Negotiations for the sale of TikTok's U.S. business have been blocked and the application's core algorithm seems to be the challenge.
The algorithms determine the videos that are pushed to users of the platform. They are considered the jewels of the app.
The Wall Street Journal reported Wednesday that these “algorithms have been considered part of deal negotiations until the Chinese government introduced new restrictions on the export of artificial intelligence technology last Friday."
Both parties are attempting to determine what the new rules mean and how to get the Chinese government to agree to the sale.
On Friday, the Ministry of Commerce and the Ministry of Science and Technology of China announced new technology export-restrictions that expands from computing and data processing technologies such as text analysis and content recommendation to voice modeling and voice recognition.
TikTok's parent company ByteDance plans to comply with Chinese government regulations. Company executives in Beijing are trying to determine how the transaction will proceed if the new restrictions apply to its algorithm, according to people familiar with the matter.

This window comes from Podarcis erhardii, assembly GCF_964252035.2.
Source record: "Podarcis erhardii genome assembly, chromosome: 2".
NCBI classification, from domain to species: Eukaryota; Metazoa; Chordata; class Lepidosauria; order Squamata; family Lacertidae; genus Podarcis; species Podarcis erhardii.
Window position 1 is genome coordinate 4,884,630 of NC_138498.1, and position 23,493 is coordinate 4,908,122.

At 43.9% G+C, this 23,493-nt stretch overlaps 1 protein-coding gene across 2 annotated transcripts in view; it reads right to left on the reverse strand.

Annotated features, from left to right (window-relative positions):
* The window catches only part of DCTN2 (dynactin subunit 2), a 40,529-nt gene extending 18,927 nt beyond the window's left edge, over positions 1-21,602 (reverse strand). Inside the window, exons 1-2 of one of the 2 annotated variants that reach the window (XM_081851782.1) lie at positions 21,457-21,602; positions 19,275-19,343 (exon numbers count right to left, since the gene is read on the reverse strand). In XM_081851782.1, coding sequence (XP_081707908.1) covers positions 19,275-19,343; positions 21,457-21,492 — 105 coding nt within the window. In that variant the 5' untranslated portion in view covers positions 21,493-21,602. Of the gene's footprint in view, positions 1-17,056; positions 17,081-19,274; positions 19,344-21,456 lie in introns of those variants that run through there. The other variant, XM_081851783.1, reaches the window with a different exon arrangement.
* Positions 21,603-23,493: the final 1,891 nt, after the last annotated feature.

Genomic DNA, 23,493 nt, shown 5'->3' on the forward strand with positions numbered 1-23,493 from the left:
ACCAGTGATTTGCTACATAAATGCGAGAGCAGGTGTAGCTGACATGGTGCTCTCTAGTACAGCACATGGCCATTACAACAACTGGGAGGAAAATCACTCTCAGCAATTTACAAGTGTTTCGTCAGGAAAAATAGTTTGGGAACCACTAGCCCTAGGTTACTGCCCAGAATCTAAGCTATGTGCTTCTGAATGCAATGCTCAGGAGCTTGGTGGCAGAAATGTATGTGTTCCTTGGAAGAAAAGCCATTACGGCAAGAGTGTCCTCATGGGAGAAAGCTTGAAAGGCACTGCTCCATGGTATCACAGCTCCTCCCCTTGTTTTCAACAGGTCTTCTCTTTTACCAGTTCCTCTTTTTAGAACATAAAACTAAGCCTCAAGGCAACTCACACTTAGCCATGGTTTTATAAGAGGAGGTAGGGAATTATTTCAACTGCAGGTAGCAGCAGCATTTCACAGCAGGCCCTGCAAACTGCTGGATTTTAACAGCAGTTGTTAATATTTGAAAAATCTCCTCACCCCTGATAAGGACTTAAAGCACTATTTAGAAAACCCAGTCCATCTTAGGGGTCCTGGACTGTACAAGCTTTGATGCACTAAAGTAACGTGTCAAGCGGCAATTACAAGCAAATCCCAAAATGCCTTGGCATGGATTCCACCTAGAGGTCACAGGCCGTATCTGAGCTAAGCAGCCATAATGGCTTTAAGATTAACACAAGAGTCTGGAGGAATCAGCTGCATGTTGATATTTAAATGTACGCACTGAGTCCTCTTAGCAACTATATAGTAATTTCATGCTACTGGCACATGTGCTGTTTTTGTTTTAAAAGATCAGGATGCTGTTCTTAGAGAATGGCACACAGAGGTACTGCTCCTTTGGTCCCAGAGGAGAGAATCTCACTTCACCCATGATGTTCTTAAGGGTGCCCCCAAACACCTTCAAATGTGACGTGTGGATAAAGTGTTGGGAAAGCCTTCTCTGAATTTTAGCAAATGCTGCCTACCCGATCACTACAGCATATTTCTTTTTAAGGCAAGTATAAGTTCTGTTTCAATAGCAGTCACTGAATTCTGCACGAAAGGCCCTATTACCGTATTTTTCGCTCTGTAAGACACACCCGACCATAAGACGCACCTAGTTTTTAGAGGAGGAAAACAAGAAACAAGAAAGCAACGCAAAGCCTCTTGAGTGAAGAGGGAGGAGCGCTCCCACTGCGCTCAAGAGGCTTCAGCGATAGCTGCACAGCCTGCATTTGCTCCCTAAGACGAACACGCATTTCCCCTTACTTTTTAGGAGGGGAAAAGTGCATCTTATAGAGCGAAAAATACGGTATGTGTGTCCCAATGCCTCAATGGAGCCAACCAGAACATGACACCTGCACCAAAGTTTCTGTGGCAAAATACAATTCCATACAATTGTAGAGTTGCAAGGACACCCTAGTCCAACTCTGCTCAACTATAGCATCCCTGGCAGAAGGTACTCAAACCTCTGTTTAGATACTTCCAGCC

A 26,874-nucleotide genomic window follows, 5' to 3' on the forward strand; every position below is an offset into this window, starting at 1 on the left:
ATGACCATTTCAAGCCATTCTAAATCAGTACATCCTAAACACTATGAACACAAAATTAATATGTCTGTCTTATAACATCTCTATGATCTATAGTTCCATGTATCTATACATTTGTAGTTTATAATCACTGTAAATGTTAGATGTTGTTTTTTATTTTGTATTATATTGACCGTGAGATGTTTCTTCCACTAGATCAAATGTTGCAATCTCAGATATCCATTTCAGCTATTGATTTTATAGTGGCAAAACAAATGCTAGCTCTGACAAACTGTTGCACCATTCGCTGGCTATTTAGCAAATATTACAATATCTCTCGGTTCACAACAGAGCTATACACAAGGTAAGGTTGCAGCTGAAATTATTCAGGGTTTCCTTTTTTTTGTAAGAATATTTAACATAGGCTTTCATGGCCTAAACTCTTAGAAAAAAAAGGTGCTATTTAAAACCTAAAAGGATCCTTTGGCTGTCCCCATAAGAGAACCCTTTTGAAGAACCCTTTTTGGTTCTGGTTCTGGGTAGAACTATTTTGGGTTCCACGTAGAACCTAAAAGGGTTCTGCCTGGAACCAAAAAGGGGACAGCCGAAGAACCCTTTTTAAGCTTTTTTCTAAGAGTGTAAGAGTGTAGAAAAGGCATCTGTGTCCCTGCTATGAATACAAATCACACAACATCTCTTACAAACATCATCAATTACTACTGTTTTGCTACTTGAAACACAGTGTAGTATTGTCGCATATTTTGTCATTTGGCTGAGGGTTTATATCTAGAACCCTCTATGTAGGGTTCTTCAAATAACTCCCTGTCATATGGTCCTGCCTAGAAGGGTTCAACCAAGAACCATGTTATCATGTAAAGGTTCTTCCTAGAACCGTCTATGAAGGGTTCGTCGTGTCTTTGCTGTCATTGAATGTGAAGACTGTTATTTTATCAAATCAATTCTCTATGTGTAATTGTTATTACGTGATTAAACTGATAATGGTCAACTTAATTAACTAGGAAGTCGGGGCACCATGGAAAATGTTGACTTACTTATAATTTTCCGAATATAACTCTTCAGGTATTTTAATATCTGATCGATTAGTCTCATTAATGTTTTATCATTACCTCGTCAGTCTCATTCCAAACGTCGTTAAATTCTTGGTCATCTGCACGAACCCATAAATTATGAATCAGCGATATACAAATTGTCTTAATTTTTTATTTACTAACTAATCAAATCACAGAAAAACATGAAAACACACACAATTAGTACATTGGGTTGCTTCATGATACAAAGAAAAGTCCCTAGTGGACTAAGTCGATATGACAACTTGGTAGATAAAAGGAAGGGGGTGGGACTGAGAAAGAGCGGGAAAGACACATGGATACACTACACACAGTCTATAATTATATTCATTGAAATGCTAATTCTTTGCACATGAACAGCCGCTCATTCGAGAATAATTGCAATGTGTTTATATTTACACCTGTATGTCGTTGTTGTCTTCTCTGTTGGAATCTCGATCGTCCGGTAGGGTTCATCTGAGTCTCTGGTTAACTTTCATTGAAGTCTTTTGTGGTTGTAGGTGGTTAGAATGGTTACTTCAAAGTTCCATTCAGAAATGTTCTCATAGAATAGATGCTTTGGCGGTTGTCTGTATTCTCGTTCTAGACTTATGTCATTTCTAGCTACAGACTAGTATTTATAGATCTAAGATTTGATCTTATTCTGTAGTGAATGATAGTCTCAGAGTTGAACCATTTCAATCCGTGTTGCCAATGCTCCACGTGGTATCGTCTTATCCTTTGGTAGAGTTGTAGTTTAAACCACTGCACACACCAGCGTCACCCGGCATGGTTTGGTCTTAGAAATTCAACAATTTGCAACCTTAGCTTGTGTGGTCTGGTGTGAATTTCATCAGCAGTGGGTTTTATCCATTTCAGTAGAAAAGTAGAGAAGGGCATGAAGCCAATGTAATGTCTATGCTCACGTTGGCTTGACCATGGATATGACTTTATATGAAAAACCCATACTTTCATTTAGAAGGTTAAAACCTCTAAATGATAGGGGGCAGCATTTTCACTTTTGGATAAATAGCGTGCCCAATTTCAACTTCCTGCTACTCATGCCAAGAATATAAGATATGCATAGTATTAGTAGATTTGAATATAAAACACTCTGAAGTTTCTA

Microsoft and Wal-Mart -- and separately, Oracle -- have expressed interest in TikTok's U.S. operations.
Walmart confirmed to CNBC its interest in teaming up with Microsoft to buy TikTok's U.S. business.
With the confirmation, it joined several other bidders such as Oracle.
In early August, Microsoft said that if the deal goes through it would transfer all of TikTok's code from China to the U.S. within one year.
At least one analyst made a case for why Oracle should buy TikTok and not Microsoft. The thought process centers on the company’s algorithms, intellectual property, and data security issues.
Investors also have created partnerships, including Sequoia Capital, General Atlantic, and Coatue Management.
Algorithms are a vital part of ByteDance's business. The company's engineers have been called "genius" when it comes to its algorithms. Engineers for the company built the search engine Toutiao, which sparked a feud with the Chinese search engine Baidu.
Baidu claimed in December that Toutiao manipulated search ranking for its own products above Baidu's -- even if users specifically search for a Baidu product, according to a notice published in Chinese on the Haidian court website.